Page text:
AJ: Most definitely. We’ve been through a lot of shitty situations. Times when we would come into clubs and would try to play music and people would be like, “Who the hell are you”? It’s been terrible sometimes and I think that makes you become a stronger person. I mean, there are so many times when we went to clubs and guys have been DJing. So many guys DJing before us have been like, “So girls, this is the button you push to play a song and this is where you eject a CD”. I don’t think they mean to be condescending but they just don’t know better and I think we’re here to change it.
CH: Yes, and instead of trying to work against each other, girls should realize the power of supporting each other and building each other up. You have a lot to learn from each other and it would be so much better for everyone to understand that. That’s really important to remember. Sometimes you might feel like someone’s trying to pull you down but then you have to remember that that person is probably insecure. You should know better to do it back.
MMC: Solid advice.
GS: Who were your musical heroes growing up and what’s getting most play on your iPods right now?
AJ: Well, we love Daft Punk, Chemical Brothers, David Bowie, Patti Smith, PJ Harvey, Destiny’s Child. Also, the one hit wonders and the boy and girl bands. But I think there’s a lot of women like Tina Turner and Beyoncé that we really love. The most played song on our iPod–that’s tough.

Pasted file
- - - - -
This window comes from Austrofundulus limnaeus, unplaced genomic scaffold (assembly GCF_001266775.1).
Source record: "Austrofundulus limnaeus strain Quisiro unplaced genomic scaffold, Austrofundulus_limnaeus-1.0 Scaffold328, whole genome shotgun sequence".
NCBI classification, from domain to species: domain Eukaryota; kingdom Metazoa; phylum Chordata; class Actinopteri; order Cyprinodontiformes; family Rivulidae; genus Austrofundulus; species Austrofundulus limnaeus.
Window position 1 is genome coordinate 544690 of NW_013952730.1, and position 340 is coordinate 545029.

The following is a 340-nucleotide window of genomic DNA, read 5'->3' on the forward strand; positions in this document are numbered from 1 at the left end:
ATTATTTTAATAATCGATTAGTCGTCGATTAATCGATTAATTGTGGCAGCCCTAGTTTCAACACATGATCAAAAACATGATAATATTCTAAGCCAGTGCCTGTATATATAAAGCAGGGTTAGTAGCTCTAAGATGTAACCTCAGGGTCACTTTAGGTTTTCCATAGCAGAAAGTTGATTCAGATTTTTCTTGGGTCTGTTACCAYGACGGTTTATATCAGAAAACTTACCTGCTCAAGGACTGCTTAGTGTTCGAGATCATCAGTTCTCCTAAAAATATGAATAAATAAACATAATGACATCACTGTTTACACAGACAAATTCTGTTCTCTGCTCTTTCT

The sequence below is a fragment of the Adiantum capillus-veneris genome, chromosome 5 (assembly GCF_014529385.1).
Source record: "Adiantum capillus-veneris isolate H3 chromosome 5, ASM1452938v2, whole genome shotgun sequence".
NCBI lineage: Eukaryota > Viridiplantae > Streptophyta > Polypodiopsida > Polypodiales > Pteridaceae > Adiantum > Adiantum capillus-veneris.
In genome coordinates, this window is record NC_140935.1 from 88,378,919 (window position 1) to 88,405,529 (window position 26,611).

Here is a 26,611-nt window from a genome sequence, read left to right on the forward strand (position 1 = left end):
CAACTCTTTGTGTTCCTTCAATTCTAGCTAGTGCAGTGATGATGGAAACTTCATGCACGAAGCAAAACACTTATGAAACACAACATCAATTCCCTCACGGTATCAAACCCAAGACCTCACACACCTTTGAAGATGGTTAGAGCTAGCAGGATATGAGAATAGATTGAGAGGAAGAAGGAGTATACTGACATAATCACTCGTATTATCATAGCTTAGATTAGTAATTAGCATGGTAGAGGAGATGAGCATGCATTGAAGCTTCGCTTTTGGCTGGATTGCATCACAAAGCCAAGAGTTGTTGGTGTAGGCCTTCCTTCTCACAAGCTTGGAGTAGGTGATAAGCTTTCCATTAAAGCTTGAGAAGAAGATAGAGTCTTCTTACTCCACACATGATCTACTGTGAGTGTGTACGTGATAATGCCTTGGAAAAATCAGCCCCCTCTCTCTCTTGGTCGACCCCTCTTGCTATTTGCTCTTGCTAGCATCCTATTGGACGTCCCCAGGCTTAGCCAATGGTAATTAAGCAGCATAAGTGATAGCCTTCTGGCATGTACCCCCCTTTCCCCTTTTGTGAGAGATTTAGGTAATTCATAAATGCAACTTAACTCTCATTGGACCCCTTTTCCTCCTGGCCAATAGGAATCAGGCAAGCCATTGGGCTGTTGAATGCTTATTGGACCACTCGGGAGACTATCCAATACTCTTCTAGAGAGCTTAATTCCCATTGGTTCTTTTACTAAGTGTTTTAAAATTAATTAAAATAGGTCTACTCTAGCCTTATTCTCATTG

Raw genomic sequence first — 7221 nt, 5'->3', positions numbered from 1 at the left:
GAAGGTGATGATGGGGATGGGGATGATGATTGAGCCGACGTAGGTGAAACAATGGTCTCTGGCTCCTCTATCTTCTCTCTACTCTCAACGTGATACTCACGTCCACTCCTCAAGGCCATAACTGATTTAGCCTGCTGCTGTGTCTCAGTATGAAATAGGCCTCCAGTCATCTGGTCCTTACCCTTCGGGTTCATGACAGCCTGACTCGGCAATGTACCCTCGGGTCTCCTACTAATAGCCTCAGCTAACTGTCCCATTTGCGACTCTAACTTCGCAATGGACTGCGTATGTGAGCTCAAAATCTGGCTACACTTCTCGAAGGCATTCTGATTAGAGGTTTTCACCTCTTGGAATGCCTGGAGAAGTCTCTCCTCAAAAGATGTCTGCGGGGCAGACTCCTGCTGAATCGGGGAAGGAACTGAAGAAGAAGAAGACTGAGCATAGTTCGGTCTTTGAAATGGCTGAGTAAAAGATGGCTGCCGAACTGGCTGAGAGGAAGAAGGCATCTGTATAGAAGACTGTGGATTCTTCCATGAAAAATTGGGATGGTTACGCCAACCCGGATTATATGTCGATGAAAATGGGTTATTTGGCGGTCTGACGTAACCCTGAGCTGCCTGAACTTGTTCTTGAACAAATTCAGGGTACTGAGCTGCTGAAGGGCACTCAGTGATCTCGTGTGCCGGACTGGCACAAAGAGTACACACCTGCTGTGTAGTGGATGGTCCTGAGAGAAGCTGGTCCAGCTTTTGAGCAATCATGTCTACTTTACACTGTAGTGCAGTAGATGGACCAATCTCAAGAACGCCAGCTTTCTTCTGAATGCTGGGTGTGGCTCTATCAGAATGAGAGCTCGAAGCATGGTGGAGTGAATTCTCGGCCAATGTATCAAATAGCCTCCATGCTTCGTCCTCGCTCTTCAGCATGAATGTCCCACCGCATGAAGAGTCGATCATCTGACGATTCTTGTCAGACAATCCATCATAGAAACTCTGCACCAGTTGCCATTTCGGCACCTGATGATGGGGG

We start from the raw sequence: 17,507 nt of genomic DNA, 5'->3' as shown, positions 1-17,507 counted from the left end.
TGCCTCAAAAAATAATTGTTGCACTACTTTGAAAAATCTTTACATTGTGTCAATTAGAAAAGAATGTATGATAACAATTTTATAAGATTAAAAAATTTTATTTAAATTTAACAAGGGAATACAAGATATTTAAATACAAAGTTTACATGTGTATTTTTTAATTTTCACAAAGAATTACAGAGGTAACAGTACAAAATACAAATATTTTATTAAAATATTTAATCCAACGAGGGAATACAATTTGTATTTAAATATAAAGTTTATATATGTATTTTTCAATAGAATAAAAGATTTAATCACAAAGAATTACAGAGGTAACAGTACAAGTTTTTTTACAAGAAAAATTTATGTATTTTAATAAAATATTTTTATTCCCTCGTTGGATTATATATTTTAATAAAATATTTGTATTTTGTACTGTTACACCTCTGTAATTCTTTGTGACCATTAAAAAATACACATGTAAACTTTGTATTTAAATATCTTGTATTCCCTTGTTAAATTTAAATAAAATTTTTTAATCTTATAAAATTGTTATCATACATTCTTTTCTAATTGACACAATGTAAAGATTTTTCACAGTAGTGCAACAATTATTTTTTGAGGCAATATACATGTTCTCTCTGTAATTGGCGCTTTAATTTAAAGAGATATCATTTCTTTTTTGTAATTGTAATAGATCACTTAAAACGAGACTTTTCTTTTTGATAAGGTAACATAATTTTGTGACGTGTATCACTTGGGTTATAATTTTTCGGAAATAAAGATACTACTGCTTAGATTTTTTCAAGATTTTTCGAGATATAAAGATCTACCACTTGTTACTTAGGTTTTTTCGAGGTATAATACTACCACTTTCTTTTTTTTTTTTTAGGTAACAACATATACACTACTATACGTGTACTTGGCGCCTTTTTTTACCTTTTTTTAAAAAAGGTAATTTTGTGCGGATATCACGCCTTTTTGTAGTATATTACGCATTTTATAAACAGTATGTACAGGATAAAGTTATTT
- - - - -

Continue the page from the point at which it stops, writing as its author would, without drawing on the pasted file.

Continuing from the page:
MMC: What about recently added?
CH: We love the producer that we worked from the start, he produced the Rihanna single, “Stay”. We love that one a lot, we’ve been listening a lot to that. The Knife is great, too. A lot of Swedish bands, too, ha.
GS: Do you think it is true that you need music the most when you’re falling in and out of love?
AJ: Yes. It’s a good way to escape. Sometimes when you’re really sad, you just listen to a song and it helps. When you’re talking about love, either you feel more or you feel less. It’s very important to listen to the right kind of music.
CH: If you’re hurt, it’s important to let yourself cry. When you’re sad, you just need to take your time but it’s also important to have those pick-up songs that really make you feel a little bit warmer inside and a little bit stronger.
MMC: We couldn’t agree more.
GS: Yeah, “I Love It” was that pick-up song for us, ha.
AJ: Thank you! It makes us very happy to hear you say that!
MMC: Well, you have already given us some very good advice and our final question for you is if you have something to share with us for aspiring females in the music industry?
AJ: Yeah, most importantly, don’t be afraid of making mistakes. That’s what you learn from. You learn from them so much more than you learn from people telling you what to do.
CH: If you just take a direction and go with it, the worst thing that could happen is you have to change the direction and move another way but if you never dare to do anything, you’ll be walking around in circles wondering what it would be like if you tried it. Just don’t be scared. Surround yourself with people you love and who love you.